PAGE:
Subject: Studies in the News 02-39 (July 11, 2002)

Studies in the News

Contents This Week

   Soil fertility and organic farming
   Impact of particulate related pollution
   Ships pollute air
   Cars in San Joaquin Valley subject to stricter smog requirements
   Landfill gas as a viable energy source
   Farming effect on bird population
   Offshore oil pollution
   The environmental effect of coastal sprawl
   Transportation fiasco after 6.6 earthquake
   Trout protection extended
   Scary environmental scenarios counterproductive
   Recommendations preserving wild nature
   New economy of nature
   Global warming threatens trout and salmon
   Comprehensive plan for coastal fishing
   Annual report of fishing stocks
   Biotech crops boost farm yield
   Uncertainty in predictions of temperature rise
   Alternatives for smart growth in the Bay Area
   Open space and conservation
   School property cleanup
   Final Presidio Trust management plan
   Malformed male frogs and herbicide
   Public data on toxic releases
   Yucca Mountain repository
   Evolution of Federal project to irrigate California
   Water supplies managed for profit
   Wetland mitigation evaluation study
   Importance of isolated wetlands
   Studies in the News, May 5, 2002
   Studies in the News, May 20, 2002
   Studies in the News, June 10, 2002
   Studies in the News, June 28, 2002
Introduction to Studies in the News

Studies in the News is a very current compilation of items significant to the Legislature and Governor's Office. It is created weekly by the State Library's Research Bureau to supplement the public policy debate in California’s Capitol. To help share the latest information with state policymakers, these reading lists are now being made accessible through the State Library’s website. This week's list of current articles in various public policy areas is presented below.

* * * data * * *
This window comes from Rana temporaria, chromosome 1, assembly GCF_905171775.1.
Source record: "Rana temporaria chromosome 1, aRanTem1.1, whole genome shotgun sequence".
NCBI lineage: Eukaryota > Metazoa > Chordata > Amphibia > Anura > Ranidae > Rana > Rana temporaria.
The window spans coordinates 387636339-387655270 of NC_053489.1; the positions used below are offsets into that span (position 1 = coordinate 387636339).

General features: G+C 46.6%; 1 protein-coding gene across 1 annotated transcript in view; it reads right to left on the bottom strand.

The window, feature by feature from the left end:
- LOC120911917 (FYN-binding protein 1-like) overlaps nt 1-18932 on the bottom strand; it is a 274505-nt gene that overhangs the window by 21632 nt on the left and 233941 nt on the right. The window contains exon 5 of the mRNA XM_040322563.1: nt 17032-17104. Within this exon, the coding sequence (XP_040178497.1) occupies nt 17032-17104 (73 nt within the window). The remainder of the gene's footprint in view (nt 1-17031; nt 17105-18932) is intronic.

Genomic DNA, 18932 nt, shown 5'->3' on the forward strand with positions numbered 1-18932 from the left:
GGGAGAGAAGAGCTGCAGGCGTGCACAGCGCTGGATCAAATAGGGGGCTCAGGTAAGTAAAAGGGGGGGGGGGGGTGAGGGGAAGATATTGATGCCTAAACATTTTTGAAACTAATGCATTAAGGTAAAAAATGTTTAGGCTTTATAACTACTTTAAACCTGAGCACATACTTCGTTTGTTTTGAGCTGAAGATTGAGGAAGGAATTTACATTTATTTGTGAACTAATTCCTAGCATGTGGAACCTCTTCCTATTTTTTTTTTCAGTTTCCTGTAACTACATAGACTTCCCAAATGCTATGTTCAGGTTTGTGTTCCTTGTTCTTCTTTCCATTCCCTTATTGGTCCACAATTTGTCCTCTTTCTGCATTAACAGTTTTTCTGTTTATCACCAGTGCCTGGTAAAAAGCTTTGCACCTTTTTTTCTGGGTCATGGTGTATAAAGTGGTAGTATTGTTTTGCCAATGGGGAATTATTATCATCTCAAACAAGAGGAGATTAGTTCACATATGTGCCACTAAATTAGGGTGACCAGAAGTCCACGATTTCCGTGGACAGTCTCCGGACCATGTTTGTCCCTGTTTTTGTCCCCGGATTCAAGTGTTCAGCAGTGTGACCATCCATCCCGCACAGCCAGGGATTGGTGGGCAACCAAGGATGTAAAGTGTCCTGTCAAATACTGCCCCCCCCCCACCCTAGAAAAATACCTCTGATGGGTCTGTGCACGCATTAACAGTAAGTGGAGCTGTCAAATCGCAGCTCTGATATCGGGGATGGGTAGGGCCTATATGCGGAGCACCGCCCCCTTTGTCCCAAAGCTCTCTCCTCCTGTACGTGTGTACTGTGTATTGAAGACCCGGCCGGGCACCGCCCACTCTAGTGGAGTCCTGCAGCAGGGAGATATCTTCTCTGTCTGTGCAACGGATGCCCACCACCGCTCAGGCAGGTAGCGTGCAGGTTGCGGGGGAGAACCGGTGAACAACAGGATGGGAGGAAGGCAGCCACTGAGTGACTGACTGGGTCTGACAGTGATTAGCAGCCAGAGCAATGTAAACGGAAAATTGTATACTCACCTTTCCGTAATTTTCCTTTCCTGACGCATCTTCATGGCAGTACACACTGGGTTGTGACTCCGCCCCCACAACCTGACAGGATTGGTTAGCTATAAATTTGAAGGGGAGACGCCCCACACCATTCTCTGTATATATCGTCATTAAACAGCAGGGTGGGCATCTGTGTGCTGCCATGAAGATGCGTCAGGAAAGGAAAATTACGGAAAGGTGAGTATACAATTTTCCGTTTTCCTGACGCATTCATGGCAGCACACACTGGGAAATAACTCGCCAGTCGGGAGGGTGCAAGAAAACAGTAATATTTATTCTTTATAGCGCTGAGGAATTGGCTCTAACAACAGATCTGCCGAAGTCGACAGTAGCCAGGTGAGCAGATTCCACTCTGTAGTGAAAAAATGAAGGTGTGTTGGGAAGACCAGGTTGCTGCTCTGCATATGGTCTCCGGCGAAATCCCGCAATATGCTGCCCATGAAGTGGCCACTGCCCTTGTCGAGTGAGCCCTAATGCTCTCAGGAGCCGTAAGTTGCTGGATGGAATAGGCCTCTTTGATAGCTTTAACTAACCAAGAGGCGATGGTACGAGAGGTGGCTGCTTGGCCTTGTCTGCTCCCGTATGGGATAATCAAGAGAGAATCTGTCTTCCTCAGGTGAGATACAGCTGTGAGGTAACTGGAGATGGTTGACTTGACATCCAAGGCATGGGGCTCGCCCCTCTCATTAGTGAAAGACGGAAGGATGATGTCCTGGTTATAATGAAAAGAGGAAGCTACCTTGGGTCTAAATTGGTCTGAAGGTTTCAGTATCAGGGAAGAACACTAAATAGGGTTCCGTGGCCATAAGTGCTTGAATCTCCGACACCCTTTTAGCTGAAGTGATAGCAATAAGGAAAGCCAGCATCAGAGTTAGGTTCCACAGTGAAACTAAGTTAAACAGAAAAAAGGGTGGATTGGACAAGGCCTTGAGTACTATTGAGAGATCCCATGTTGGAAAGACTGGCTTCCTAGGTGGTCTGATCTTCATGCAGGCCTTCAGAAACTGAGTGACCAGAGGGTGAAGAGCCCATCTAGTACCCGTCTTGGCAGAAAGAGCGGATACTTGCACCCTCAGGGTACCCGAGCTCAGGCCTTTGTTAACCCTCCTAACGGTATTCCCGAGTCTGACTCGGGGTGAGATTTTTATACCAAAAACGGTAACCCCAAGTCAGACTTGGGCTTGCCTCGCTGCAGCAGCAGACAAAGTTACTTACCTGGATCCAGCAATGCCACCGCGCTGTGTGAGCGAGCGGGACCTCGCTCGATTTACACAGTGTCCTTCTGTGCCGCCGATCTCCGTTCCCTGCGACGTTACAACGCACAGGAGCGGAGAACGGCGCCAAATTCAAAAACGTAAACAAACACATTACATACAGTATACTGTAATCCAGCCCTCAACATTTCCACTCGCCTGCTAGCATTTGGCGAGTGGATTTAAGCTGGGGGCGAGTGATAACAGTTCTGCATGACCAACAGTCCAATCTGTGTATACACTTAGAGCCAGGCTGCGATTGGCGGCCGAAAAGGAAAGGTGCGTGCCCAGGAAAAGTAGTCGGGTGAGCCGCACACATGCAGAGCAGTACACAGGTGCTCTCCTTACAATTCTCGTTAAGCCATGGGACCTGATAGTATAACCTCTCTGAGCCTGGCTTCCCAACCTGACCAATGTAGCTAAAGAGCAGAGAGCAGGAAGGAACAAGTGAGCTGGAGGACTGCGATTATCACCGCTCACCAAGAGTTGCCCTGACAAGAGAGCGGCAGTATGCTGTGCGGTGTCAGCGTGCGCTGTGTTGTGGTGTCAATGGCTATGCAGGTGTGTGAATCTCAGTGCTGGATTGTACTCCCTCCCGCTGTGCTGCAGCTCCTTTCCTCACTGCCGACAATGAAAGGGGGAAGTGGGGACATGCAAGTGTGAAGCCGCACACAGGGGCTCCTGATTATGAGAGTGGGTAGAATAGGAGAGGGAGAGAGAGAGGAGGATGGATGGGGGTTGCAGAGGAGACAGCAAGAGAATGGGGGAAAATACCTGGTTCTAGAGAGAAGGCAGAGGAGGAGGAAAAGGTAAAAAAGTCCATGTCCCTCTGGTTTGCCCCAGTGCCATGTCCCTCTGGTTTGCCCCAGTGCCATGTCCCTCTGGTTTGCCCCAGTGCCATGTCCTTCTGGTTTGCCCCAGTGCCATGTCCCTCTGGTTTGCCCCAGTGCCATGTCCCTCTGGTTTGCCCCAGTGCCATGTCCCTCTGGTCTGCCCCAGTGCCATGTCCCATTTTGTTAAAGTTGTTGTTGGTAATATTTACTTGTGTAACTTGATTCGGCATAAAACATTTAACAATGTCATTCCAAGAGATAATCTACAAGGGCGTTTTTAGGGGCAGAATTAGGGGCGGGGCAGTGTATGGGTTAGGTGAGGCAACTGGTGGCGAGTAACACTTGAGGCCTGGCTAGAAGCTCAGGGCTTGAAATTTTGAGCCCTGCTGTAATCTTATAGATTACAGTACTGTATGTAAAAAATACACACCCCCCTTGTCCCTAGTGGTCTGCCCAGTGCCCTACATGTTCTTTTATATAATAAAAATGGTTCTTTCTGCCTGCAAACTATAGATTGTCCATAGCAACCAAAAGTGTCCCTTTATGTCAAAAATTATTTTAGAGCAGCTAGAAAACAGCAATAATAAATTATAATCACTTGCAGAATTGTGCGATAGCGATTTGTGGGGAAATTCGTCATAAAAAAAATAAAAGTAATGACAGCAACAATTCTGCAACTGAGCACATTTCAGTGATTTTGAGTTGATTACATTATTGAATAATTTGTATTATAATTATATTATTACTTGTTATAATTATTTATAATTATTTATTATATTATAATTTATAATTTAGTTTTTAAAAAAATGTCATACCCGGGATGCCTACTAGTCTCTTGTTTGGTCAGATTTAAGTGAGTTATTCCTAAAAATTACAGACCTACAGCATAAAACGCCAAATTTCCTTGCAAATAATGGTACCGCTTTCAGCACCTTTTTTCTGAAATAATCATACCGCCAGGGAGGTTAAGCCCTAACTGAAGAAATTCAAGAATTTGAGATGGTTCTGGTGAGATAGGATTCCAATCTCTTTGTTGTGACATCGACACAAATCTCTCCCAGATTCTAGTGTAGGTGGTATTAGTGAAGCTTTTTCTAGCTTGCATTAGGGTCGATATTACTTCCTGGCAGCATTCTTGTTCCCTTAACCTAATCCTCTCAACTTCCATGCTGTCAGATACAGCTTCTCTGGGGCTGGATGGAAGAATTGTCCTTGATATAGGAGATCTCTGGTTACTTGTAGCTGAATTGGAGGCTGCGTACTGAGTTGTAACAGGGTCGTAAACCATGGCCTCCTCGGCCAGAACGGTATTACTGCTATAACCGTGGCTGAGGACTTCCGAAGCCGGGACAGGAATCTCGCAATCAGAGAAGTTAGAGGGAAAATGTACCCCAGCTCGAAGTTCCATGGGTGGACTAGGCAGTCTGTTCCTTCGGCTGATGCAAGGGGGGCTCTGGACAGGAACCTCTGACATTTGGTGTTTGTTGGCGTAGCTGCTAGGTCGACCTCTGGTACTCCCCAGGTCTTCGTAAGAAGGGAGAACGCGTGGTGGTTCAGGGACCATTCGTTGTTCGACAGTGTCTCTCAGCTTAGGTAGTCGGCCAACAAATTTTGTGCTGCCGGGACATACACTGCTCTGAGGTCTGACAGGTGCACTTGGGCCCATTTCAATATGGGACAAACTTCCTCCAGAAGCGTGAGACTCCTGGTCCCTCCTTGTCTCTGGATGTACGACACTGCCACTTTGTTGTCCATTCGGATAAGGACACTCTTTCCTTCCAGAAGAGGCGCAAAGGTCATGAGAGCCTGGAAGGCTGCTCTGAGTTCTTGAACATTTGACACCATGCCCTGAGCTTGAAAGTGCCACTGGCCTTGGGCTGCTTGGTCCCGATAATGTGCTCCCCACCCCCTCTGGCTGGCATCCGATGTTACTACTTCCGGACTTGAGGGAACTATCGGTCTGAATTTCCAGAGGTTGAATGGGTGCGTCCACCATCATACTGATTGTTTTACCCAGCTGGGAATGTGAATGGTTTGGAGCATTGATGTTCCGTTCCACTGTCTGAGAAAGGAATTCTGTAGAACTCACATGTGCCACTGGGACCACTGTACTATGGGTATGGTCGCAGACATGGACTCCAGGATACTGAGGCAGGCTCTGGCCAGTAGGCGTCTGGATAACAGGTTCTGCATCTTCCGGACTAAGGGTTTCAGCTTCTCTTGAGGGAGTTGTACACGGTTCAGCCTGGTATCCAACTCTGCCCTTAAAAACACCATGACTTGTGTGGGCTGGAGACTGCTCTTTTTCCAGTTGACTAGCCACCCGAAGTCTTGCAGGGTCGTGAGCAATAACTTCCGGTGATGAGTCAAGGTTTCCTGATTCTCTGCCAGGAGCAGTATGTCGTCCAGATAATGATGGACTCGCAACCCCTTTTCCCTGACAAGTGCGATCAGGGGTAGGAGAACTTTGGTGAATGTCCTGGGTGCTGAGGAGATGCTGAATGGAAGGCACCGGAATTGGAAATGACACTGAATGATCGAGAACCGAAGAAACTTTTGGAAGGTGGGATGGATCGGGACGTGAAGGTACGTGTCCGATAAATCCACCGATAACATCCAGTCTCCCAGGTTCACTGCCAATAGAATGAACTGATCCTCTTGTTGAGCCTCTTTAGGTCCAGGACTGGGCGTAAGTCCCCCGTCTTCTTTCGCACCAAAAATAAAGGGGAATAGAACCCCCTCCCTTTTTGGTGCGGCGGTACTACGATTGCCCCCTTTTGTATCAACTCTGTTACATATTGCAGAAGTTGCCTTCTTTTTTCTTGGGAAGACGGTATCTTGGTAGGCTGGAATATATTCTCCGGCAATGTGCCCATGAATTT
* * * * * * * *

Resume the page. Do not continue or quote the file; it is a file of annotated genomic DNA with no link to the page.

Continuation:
Service to State Employees:

  • When available, the URL for the full text of each item is provided.

  • Items in the State Library collection can be checked out to state officials and staff.

  • Access to all materials listed will be provided by the State Information Reference Center, either by e-mail to or by calling 654-0261.

The following studies are currently on hand:



"Soil Fertility and Biodiversity in Organic Farming." By Paul Mader and others. IN: Science, vol. 296, no. 5573 (May 31, 2002) pp. 1694-1697.

["The study reported ... organic farming methods used 50% less energy, 97% less pesticide and as much as 51% less fertilizer than conventional methods. After two decades of cultivation, the soil in the study's test plots was still rich in nutrients, resistant to erosion and readily water absorbent. Overall, organic crop yields averaged about 20% less than conventionally farmed crops, although the difference covered a wide range." Los Angeles Times (May 31, 2002) A1.]